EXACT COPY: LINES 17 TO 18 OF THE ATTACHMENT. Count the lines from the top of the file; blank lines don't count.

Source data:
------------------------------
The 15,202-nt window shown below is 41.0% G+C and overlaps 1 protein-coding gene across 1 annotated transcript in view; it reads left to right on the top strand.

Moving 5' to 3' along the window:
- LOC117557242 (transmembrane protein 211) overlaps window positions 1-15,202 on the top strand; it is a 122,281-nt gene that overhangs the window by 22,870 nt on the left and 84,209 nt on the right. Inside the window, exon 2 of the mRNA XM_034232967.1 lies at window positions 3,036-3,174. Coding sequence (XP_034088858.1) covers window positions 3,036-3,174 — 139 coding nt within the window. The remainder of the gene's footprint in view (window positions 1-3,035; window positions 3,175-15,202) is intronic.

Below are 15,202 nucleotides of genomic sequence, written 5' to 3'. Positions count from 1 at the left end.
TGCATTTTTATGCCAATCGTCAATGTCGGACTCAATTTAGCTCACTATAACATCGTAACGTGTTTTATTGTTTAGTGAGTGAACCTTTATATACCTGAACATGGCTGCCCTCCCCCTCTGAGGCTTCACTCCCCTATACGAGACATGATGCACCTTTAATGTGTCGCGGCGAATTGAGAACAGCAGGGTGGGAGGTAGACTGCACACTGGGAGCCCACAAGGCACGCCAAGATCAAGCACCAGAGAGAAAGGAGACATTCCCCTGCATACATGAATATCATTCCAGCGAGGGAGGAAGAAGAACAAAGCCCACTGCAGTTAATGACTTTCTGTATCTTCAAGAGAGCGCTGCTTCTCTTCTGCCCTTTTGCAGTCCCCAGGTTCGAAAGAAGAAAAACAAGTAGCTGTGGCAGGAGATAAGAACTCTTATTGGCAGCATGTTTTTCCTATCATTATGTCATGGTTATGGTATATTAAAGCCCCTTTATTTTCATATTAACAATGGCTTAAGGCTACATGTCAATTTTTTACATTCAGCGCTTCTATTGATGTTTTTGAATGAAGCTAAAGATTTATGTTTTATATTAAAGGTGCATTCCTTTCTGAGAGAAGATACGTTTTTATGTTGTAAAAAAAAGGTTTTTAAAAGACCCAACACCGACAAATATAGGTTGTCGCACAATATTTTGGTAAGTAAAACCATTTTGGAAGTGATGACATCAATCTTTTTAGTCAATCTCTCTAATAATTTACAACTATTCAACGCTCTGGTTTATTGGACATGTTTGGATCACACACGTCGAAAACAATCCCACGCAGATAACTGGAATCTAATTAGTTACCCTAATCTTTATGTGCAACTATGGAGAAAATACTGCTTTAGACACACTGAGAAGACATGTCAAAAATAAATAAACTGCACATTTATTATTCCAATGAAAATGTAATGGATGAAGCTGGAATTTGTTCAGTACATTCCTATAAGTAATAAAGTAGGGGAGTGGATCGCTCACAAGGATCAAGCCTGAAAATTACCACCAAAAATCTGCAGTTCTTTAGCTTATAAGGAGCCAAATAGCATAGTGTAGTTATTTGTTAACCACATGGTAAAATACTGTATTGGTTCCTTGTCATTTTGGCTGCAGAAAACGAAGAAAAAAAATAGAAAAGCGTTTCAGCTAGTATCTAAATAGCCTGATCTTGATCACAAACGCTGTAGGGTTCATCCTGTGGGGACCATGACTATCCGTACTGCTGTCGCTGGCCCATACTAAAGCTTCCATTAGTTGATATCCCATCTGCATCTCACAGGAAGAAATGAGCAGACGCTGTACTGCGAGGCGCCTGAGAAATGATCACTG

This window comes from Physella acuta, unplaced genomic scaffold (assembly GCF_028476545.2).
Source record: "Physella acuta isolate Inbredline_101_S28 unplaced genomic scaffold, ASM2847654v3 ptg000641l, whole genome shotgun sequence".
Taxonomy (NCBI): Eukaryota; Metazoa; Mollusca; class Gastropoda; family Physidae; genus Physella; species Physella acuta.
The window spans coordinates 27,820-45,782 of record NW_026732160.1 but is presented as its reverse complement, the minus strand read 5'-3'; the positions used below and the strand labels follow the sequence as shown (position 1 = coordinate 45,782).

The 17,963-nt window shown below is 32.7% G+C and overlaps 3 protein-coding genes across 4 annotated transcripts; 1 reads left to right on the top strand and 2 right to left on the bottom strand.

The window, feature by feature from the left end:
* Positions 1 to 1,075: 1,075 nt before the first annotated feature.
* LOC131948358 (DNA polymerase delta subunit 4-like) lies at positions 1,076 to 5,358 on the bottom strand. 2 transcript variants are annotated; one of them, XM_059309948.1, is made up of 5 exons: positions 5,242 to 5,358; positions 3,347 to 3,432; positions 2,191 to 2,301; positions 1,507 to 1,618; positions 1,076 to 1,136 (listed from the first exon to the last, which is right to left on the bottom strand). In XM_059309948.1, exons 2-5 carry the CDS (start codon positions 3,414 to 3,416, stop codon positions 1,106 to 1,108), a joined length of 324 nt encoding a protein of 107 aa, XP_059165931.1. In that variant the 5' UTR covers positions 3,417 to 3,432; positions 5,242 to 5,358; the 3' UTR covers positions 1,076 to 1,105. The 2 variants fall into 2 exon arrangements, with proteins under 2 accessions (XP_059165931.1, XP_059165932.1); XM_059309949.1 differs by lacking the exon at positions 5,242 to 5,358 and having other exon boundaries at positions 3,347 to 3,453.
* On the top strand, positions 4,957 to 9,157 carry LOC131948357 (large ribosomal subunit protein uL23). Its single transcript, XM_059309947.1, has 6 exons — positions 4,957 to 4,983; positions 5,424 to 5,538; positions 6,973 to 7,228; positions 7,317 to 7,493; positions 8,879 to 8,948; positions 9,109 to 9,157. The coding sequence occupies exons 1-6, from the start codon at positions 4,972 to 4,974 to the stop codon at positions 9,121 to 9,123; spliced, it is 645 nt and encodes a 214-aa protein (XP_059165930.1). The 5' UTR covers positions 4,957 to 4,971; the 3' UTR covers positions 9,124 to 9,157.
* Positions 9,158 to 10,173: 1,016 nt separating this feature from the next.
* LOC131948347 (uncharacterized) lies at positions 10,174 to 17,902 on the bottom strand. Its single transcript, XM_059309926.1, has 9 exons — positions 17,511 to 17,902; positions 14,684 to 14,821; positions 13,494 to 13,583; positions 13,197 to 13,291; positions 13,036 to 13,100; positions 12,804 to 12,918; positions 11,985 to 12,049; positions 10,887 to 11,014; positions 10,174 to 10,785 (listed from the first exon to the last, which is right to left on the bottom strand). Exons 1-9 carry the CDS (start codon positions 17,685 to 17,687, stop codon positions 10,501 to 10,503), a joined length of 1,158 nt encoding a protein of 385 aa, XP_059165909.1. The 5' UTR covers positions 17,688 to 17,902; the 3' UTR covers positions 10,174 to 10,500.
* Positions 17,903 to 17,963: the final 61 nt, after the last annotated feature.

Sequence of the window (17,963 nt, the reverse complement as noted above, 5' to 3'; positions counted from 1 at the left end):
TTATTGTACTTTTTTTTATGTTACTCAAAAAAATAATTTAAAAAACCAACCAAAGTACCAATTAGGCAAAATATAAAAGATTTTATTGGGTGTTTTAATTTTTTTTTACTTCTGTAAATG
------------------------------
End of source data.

* Positions 17,903 to 17,963: the final 61 nt, after the last annotated feature.

Sequence of the window (17,963 nt, the reverse complement as noted above, 5' to 3'; positions counted from 1 at the left end):